The two leaders talked of a "strong partnership"
Gordon Brown has held one-to-one talks with Libyan leader Muammar Gaddafi for the first time, discussing a range of political and economic issues.
The two met for 45 minutes on the sidelines of the G8 summit in Italy.
Issues discussed included the condition of the man convicted of the Lockerbie bombing and the unsolved murder of PC Yvonne Fletcher in London in 1984.
No 10 said the two stressed how much progress had been made recently in relations between the two countries.
Libya's announcement in 2003 that it had abandoned plans for a nuclear weapon resulted in a dramatic improvement in relations with the international community and led to then prime minister Tony Blair's historic visit to Libya a year later.
At Friday's meeting, Mr Brown praised Libya's "brave decision" and said it hoped it would set an example to other countries in efforts to stop nuclear proliferation.
The Libyan leader asked Mr Brown for help in allowing Abdel Basset al-Megrahi, who is serving a life sentence in Scotland for the Lockerbie bombing, to serve the rest of his sentence in Libya.
Tripoli is concerned that al-Megrahi, who is suffering from terminal cancer, may die before the outcome of his appeal against the conviction is known next year.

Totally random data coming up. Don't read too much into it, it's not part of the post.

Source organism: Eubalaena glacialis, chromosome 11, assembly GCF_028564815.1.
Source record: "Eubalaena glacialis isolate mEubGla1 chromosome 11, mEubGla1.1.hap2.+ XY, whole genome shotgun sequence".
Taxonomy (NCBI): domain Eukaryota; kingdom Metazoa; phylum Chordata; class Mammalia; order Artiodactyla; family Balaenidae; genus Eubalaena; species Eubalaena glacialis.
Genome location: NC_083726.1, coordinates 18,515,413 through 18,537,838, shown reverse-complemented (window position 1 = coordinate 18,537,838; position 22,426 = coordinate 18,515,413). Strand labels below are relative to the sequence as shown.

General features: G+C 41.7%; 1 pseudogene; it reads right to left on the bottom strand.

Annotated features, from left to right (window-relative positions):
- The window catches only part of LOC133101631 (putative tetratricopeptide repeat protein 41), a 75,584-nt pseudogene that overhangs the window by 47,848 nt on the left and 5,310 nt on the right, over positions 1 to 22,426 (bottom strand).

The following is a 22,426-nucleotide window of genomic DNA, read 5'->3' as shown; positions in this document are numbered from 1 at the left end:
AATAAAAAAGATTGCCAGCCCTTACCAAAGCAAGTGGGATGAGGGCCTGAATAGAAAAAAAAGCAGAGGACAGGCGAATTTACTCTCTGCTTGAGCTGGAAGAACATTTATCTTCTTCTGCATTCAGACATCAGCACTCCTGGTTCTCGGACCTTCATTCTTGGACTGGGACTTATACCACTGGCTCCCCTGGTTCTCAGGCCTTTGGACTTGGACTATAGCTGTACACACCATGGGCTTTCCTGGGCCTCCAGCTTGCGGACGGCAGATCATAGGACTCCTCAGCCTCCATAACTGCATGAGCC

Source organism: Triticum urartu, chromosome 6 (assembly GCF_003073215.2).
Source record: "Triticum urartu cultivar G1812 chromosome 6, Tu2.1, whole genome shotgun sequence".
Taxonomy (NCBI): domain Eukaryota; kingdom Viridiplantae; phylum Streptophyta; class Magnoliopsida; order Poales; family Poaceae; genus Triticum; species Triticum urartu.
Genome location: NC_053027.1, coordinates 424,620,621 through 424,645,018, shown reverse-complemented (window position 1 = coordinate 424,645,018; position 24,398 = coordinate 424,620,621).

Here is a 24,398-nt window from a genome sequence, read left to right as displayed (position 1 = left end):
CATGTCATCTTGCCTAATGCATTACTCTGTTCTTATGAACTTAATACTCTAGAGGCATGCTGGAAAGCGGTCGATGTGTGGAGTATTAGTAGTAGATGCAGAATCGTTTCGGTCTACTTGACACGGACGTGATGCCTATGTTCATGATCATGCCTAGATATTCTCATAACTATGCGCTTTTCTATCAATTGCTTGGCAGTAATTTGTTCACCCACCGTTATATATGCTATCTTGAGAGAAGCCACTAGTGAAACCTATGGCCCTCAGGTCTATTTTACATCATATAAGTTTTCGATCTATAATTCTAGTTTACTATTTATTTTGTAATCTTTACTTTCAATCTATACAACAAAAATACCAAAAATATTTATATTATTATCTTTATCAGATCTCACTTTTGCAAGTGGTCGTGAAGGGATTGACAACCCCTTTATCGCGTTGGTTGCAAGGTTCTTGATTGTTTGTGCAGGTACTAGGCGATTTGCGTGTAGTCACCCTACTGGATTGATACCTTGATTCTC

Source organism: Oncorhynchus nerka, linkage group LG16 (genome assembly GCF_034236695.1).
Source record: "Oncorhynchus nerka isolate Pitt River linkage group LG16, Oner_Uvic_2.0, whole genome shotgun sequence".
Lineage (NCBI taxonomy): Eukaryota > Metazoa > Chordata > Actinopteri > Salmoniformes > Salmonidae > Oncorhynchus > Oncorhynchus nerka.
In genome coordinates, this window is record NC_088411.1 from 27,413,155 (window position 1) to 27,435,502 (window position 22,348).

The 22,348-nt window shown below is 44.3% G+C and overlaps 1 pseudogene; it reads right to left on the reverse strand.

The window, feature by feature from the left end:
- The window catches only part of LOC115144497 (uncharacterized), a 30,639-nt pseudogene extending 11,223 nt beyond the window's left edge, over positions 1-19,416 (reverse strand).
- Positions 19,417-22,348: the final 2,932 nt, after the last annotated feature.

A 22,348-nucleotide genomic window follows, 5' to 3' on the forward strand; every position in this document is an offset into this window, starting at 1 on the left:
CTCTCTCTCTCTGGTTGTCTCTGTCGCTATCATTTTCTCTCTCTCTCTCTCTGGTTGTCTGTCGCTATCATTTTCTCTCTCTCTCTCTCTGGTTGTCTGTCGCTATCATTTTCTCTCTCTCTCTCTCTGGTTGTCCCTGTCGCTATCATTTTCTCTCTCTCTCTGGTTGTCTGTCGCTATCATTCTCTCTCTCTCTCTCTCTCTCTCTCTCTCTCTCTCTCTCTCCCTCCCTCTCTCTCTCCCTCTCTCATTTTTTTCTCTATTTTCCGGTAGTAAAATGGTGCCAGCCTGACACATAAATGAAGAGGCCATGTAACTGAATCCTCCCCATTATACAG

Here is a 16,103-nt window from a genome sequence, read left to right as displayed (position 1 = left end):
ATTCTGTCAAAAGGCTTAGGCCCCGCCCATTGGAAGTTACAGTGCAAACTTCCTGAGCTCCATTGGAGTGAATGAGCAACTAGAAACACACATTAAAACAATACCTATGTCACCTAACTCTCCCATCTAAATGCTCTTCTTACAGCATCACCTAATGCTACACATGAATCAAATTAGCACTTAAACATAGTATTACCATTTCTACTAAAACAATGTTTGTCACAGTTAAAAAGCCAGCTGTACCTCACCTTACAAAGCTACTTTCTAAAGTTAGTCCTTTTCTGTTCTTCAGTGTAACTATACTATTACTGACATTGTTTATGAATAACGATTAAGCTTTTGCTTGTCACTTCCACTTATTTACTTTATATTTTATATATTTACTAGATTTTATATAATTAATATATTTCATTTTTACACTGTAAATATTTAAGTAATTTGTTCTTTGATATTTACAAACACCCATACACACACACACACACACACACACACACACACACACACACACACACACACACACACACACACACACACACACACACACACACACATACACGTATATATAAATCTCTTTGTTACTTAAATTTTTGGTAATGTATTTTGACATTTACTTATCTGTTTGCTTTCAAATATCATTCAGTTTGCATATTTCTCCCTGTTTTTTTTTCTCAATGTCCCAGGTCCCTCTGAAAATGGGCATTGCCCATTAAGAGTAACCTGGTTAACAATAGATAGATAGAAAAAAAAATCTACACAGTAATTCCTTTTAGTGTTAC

No 10 said the prime minister had made it clear this was a matter for the Scottish government and not for him.
Mr Brown raised the case of WPC Yvonne Fletcher, who was shot outside the Libyan Embassy while policing a protest and whose killers have not been brought to justice.
The Libyan government has been assisting British detectives investigating Ms Fletcher's murder.
Other issues discussed included the need to reduce oil price volatility and a greater voice for Africa in international bodies such as the World Bank.
The BBC's Chief Political Correspondent James Landale said the prime minister's spokesman had described the meeting as "good and businesslike".
He added that the two leaders had spoken of a "very strong partnership" between their respective nations.